Mica pearlizer in Shampoo - Cosmetic Science Talk

Mica pearlizer in Shampoo

Hello everyone.
Does anyone have experience in stabilizing mica in shampoo products in order to prevent sedimentation after several days? Are there several raw materials that I should consider ? Consider a simple shampoo formula without the use of salt and a viscocity of 3500 Brookfield. Thank you in advance.

Comments

  • you need to include a surfactant-tolerant polymer to suspend particles in a product like this - in my experience, Carbopol Aqua SF-2 and Aculyn Excel do the job very well
    UK based formulation chemist. Strongest subjects: hair styling, hair bleaches, hair dyes (oxidative and non-oxidative) I know some stuff about: EU regulations, emulsions (O/W and W/O), toothpaste, mouthwash, shampoos, other toiletries
  • ^^ what Bill said - I recommend you try them both without mica first, to see if the sensorials are acceptable.
    Design of anti-aging creams, gels, and serums; shampoos; and therapeutic cosmetics. In-house label and box design capability.
  • Check Dettol shower gel,  they have suspended polyethylene terephthalate using Aqua SF2. Works well and stay suspended. 
  • Far easier to use a glycol ester pearlising agent.
  • Carbopol aqua sf-2 requires vacuum during production?The production line does not have vacuum
  • No vacuum, bubbles inevitably get trapped. I tried this about 3 years ago. I still have the mica colours sitting on the shelf and some decomposing sf-2
    Design of anti-aging creams, gels, and serums; shampoos; and therapeutic cosmetics. In-house label and box design capability.
  • edited December 2016
    Agreed on that persistent aeration,  rather go by john's suggestion. If you have hot process, EGDS & cocomonoethanolamide gives a very beautiful pearlizing effect. Around 1.5% of each approximately. 
  • If I increase the viscocity will this cause a buoyancy effect on the mica particles?Unfortunately the pearliser has to be mica otherwise I would have used distearates. Thank you all for your feedback and suggestions.
  • If I increase the viscocity will this cause a buoyancy effect on the mica particles?
    Don't bother wasting your time. The short answer is, NO.
    Design of anti-aging creams, gels, and serums; shampoos; and therapeutic cosmetics. In-house label and box design capability.
  • edited December 2016
    Gravity will always be in action whether you increase buoyancy or not. Even the addition of polymers and thickeners only delays the fall to the bottom. In absence of a suitable polymer it would be comparatively faster. There are certain Aculyns from Dow, aeration will be much less compared to Aqua SF2 but the final pH adjustment is little on a higher side comparatively.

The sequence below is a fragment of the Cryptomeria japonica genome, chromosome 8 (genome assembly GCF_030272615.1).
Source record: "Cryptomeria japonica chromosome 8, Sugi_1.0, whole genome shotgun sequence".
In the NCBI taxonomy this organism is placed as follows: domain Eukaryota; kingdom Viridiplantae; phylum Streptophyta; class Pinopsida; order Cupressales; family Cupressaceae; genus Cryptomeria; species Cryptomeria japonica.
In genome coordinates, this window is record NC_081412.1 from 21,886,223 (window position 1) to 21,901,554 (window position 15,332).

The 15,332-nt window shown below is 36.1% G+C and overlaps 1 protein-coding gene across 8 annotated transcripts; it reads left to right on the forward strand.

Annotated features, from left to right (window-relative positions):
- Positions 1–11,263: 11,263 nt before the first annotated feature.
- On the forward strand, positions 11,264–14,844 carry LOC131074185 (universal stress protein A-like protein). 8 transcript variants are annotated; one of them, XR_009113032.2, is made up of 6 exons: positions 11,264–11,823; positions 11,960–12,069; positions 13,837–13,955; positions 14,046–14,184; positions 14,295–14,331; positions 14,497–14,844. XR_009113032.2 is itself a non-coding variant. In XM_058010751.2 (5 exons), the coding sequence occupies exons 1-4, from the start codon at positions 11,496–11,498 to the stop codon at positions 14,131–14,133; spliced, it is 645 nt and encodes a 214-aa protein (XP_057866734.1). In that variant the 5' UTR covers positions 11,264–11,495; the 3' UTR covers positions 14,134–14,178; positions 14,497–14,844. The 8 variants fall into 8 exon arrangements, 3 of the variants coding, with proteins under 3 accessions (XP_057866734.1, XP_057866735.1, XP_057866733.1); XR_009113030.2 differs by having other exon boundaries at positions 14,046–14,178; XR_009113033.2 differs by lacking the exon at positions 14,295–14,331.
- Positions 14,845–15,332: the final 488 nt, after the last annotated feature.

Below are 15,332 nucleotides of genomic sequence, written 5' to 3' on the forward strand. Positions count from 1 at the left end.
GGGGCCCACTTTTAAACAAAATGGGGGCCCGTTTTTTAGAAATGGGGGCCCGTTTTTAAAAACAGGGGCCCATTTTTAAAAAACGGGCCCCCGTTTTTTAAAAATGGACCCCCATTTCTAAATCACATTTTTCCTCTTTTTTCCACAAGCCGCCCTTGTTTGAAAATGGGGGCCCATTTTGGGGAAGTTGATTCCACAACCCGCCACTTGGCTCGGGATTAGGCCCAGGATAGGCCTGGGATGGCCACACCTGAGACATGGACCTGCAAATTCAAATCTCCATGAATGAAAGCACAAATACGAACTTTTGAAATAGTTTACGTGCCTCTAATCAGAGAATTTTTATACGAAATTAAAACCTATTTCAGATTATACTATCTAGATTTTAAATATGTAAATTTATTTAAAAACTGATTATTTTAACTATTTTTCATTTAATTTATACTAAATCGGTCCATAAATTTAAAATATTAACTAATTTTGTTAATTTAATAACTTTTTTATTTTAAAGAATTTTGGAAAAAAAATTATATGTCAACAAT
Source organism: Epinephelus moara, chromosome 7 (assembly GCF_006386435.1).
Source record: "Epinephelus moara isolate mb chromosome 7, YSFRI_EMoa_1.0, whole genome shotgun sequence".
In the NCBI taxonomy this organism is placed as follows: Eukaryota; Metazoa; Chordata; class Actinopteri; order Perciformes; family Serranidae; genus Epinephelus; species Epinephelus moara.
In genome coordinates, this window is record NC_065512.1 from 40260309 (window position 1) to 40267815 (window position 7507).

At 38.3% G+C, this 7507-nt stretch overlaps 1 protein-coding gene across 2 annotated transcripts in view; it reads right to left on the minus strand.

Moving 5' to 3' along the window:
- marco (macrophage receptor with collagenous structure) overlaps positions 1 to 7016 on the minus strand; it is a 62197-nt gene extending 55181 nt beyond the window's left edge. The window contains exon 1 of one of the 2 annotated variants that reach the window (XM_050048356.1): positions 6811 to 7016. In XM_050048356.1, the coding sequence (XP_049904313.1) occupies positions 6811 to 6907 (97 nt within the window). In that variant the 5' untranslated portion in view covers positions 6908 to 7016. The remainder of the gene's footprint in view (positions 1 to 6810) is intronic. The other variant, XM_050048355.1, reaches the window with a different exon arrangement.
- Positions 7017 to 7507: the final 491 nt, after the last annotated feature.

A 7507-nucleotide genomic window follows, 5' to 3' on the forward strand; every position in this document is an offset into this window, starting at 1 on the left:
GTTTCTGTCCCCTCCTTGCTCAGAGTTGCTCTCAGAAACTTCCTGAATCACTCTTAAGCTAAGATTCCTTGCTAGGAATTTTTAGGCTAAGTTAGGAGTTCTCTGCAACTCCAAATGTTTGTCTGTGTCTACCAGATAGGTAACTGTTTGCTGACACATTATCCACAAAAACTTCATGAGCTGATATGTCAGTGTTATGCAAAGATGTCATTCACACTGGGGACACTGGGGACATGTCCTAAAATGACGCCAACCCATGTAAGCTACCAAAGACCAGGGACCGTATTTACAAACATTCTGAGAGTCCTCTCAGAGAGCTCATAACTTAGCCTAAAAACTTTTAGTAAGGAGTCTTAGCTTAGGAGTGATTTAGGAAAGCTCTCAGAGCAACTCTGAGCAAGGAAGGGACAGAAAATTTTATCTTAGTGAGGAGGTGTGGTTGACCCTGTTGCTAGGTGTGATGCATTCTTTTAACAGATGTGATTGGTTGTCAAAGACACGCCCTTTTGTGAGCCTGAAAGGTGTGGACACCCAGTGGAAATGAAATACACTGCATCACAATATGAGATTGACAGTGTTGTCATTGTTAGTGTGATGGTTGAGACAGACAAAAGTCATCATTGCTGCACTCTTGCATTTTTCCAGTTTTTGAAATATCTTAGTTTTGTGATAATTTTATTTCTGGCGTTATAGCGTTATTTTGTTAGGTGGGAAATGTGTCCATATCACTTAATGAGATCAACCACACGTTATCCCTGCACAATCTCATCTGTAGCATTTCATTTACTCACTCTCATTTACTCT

• Unfortunately the pearliser has to be mica otherwise I would have used distearates.

    Why?

    I can never understand why people make life so difficult for themselves.


  • the aeration depends on the level of polymer used - when neutralised and back acid thickened, both polymers I mentioned are effective suspension agents at very low levels
    UK based formulation chemist. Strongest subjects: hair styling, hair bleaches, hair dyes (oxidative and non-oxidative) I know some stuff about: EU regulations, emulsions (O/W and W/O), toothpaste, mouthwash, shampoos, other toiletries
  • buoyancy is related to density - not to viscosity
  • Most of the Suppliers such as Cognis have very good surfactant based pearling agents that work very well using small amounts. Possibly one of the smaller suppliers like Lotioncraft sell one of them. I think that is a better option over mica.
  • Check with the thickener manufacturers. The key to suspending particles is to increase the yield value, not the viscosity. (the viscosity may rise anyway, but this is incidental).

    The other thing that may help is using mica that has the highest possible aspect ratio.

    But...remember that gravity always wins. Pretty much the best you can hope for is a two year shelf life before the mica starts to sink to the bottom .
    Robert Zonis, Sr. Formulation Chemist, Beaumont Products "All opinions and comments expressed are my own, have no relation to Beaumont Products, are fully copyrighted, and may not be used without written permission."
  • Happy new year for cosmetic people! Perry,  May I ask how much carbopol 2020 do you recommend as starting point?
  • There is a sample formulation offered on the data sheet given by Perry.
  • Thanks john, the site has a welcome with a banner that asks for the prefered language and then get frozen.
  • Using carbopol like Ultrez 20 is best suspending agent for Mica particles. Specific gravity of Mica particles is also playing imp. role here.
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